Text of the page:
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Christmas Eve in the South of France

December 24th, 2016 · No Comments · Abu Dhabi, France, Languedoc


I like to attend Christmas Eve services. Preferably of the “candlelight” variety. I have attended one every December 24 since I was 13 — aside from one year in Long Beach when we got the starting time of a service wrong and arrived just as everyone was leaving.

Options for church-going in this part of the south of France are not as numerous as in California, nor as obvious as in Abu Dhabi, where the whole of the city contained only three churches, located in the same few blocks of town.

The options?

I could go to the English-expat Anglican service held at 6:30 p.m. in a French Protestant church a few towns over … or I could drive to the nearby “big town” of the region, where a 10 p.m. Roman Catholic service was promised by the tourist office.

I chose the 10 p.m. service at the Roman Catholic church for two reasons: 1) I had the list of hymns the Anglicans were going to sing, and I had never heard of any of them; and 2) I like my Christmas Eve services to be closer to midnight, thank you.

As it turns out, the service was so long that it not only approached midnight, it ran right past it.

France is predominately Roman Catholic, when its citizens have any affinity for a church, and a lot of them do not.

Where we live, at least four town churches take turns having one Sunday mass per month. The more dedicated Catholics in the area thus are required to drive quite a bit if they want to attend a mass on a weekly basis.

It isn’t clear how big a problem that poses, because France has been described as the “first post-Christian society” in Western Europe.

But I digress.

If we had paid closer attention to what was going on at the Catholic church in the “big” city down the road, we would have made more of an effort to puzzle out the phrase “les jeunes de l’aumonerie” which would have conveyed some key information.

Their Christmas Eve service was going to be run in large part by the church’s kids. Teens down to pre-schoolers. Which is all fine and good, but maybe not quite as tidy in the presentation as a service run by a professional. Say, an ordained priest.

We arrived 35 minutes early because the tourist office had told us it started at 10. It was actually at 10:30.

Several people were already there. Perhaps they also had gotten their information from the tourist office. More likely, they were the parents of kids who were going to do readings or carry candles in the service. (Nothing like a kids’ service to ensure high attendance; the church was nearly full.)

The church is a big old thing, from about 1800, and is one of those French churches that don’t look much like churches. But it has pride of place, right in the middle of the old-town part of the city.

It was cold in there, which I suppose gave it verite, because the old Catholic churches in Europe don’t have heating — just lots of stone that hangs on to the cold and projects it back at you as you sit in a seat, trying to slide your head inside your jacket.

The kids did their thing, which was happy and energetic and sometimes precious but it also was a bit chaotic, as most kid-led religious events are.

The priest on the scene was fairly serene with the whole of it, in which he seemed to have little control, certainly for the first half hour. He was a man of perhaps 36, 37, with heavily Spanish-inflected French and we guessed “South American”.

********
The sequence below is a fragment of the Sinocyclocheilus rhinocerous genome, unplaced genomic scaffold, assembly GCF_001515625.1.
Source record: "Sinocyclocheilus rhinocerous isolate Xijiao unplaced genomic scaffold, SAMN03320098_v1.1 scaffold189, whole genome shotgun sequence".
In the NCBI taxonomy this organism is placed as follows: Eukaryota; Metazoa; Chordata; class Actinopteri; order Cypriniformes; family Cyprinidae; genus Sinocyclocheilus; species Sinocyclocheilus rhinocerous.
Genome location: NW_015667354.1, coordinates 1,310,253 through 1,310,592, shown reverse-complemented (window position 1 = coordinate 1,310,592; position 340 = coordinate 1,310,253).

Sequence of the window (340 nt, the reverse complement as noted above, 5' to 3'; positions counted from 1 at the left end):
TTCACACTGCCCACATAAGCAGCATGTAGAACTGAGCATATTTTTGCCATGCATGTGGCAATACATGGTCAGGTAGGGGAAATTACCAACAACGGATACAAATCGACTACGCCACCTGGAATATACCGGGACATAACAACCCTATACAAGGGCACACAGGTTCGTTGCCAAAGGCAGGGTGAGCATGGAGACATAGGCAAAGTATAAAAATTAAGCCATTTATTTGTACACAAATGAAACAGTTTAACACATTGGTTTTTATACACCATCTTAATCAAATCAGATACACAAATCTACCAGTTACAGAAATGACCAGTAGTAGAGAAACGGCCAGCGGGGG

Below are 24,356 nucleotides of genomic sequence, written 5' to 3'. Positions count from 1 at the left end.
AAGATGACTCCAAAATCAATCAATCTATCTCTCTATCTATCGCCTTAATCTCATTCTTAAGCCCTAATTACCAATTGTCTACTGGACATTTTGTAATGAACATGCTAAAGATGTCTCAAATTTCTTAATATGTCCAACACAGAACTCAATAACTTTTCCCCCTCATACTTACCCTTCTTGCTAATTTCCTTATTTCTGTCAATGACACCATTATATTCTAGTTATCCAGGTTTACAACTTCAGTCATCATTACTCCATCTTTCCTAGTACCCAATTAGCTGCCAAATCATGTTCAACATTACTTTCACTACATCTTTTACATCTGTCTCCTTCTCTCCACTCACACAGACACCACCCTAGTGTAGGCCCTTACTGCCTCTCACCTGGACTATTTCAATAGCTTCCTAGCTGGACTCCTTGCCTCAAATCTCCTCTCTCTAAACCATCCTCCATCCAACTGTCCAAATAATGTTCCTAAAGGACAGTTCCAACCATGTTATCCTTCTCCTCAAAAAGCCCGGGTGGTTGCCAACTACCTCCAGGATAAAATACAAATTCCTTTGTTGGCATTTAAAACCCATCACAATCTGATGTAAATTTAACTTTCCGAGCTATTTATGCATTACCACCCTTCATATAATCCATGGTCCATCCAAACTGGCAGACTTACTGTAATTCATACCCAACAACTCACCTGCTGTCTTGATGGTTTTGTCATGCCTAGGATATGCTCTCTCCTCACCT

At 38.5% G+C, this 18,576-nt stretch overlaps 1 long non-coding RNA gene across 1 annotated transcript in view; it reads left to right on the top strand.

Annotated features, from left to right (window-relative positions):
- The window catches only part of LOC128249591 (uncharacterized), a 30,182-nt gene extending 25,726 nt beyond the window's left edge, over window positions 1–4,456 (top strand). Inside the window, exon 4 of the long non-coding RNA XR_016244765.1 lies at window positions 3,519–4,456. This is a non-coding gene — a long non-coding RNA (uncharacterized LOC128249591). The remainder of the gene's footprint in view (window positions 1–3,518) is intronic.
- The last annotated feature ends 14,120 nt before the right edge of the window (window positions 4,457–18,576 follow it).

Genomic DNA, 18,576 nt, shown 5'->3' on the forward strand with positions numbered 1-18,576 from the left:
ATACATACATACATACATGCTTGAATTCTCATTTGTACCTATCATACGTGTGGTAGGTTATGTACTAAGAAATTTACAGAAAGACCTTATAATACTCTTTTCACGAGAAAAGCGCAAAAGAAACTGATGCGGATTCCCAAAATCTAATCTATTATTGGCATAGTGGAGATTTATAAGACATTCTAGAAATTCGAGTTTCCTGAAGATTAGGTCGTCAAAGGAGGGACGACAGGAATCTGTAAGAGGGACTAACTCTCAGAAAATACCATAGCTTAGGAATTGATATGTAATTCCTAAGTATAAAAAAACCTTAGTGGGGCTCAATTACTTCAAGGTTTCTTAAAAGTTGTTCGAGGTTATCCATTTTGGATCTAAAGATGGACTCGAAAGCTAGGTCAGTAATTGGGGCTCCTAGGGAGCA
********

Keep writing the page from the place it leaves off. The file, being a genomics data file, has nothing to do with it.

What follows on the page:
After the kids were done with readings, and with leading hymns — including the French-language versions of at least three carols with which I am deeply familiar and was happy to hear, even en francais — the priest pretty much took control of a regular service tacked on to the kids’ stuff.

I don’t know if it was the priest or the audience, but more so than most Christian services no one seemed quite sure when we were supposed to stand or sit. The locals don’t attend church often enough to know? The priest wasn’t giving us enough indications? The whole thing was sort of ad hoc? Too many expats in the crowd?

The one time the priest seemed a bit huffy about sharing the altar area with teens was after communion, when the girl who was leading the parishioners in their singing (with the words projected on a screen, behind her) finished a hymn and the church went quiet and she looked inquiringly at the priest, who was at the time wiping down the chalice (a very serious undertaking, among Roman Catholics).

He heard the music stop and looked over and made a sort of winding motion with his hand that we (and she) took to mean “keep singing, I’m not done with this” — and the girl, showing grace under pressure, somehow communicated that to the organist up in the balcony, and we did another round of “Angels We Have Heard on High”.

As for “candelight” … did I mention it was an old Catholic church, and there are lots of candles burning inside because it’s dark in there? They were not distributing more candles to worshipers.

It was over at about 12:15, when it was Christmas Day, of course. (And the pope’s televised midnight mass was already in progress; you’d think individual churches would try to make sure to be finished before the Big Guy gets going, in the Vatican.)

We had been inside the church for nearly two hours. I seem to remember a Catholic friend of mine telling me he knew a priest who could do a regular mass in 26 minutes. I am confident it was not the guy we saw tonight.

Just as we hit the street, on a nice, crisp December night, the bells began banging, and everyone in that part of town knew exactly when the Christmas Eve-Christmas Day service had finished. In the middle of a holy night.


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